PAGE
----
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On Wednesday 16 February 2005 03:20 am, Rick Marshall wrote:
> not all databases are backward enough to store dates and numbers in
> binary format
Sorry to put you on the spot rick, but which ones don't?
I thought most modern databases use a floating point to store datetimes with
the non-decimal part denoting the day and decimal part denoting the time.
> and you don't necessarily save space in binary formats either - been
> there before too.
A few bytes possibly, not enough to make it worthwhile.
In fact I would assert that a text format:
Soccer_kickoff@=2005-02-28 T 11:30 AM -10:00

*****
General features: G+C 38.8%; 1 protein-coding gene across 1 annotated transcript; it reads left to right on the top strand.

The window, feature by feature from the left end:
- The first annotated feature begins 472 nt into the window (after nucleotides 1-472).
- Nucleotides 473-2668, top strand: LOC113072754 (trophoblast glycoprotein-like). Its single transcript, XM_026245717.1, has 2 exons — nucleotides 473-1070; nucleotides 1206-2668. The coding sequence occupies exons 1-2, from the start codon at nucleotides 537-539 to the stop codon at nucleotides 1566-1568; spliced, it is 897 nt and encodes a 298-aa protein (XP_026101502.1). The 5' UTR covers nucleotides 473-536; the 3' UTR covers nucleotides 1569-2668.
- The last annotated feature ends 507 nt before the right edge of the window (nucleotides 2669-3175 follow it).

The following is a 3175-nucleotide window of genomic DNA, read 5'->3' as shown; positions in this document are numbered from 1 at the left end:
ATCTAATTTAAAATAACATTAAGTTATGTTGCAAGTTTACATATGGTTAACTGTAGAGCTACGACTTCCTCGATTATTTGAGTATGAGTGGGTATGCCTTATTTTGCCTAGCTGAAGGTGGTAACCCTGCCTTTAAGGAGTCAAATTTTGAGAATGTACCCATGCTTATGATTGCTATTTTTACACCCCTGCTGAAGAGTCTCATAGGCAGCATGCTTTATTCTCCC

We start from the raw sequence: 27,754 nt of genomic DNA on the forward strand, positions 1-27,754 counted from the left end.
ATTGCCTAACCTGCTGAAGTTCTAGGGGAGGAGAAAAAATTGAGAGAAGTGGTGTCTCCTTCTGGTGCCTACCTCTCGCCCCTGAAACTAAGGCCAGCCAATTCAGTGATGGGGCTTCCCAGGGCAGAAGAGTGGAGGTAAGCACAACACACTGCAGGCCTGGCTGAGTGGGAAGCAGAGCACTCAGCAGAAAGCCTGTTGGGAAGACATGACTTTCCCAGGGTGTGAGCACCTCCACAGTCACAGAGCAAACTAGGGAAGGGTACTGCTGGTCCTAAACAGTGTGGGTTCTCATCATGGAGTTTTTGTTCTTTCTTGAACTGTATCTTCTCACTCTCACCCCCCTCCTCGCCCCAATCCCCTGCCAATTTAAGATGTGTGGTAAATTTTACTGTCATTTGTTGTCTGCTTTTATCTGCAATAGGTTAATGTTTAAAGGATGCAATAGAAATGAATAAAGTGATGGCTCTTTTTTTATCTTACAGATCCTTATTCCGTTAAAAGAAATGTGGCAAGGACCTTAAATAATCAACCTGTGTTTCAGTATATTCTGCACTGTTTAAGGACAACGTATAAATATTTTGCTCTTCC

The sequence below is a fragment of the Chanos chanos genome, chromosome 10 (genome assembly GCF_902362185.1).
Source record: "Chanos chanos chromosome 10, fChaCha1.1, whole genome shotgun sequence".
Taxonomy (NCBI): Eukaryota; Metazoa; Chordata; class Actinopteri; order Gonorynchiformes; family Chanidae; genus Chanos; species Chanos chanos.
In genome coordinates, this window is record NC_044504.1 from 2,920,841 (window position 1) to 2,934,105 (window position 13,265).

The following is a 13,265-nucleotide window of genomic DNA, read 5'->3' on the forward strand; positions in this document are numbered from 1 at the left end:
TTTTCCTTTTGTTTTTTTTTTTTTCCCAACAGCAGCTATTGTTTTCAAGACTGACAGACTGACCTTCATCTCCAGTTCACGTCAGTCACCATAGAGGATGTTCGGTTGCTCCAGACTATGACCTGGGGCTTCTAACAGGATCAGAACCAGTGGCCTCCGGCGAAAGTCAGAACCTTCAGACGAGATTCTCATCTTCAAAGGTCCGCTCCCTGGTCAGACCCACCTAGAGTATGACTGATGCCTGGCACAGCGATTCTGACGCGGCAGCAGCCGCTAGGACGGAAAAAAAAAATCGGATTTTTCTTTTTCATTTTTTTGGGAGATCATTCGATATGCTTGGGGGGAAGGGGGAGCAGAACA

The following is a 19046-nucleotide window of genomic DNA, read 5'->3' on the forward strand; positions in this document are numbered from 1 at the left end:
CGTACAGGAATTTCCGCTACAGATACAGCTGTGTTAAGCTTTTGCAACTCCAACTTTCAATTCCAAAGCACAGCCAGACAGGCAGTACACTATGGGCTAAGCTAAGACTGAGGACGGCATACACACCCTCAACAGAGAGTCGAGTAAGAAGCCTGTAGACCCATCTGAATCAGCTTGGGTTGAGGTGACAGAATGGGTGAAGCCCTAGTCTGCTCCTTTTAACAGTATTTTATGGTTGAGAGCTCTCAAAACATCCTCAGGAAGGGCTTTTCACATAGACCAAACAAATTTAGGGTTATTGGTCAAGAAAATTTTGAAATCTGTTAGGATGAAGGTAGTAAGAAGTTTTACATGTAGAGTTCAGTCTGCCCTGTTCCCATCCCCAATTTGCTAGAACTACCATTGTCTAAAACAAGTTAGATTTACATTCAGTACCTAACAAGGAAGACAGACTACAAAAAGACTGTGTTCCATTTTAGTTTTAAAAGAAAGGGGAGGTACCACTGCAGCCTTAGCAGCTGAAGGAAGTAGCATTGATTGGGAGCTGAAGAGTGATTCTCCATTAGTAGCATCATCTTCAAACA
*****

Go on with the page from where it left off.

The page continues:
is pretty compact and succinct.
28 bytes of date/time text compared to 8 bytes in a binary format but with
no readability. I don't think that is too bad.
but times are not as often transmitted as dates.
In most business data transfer systems, I think dates get transferred a lot
more than times. But obviously, having a field type that does both is a
fairly trivial thing.
Computergrid : The ones with the most connections win.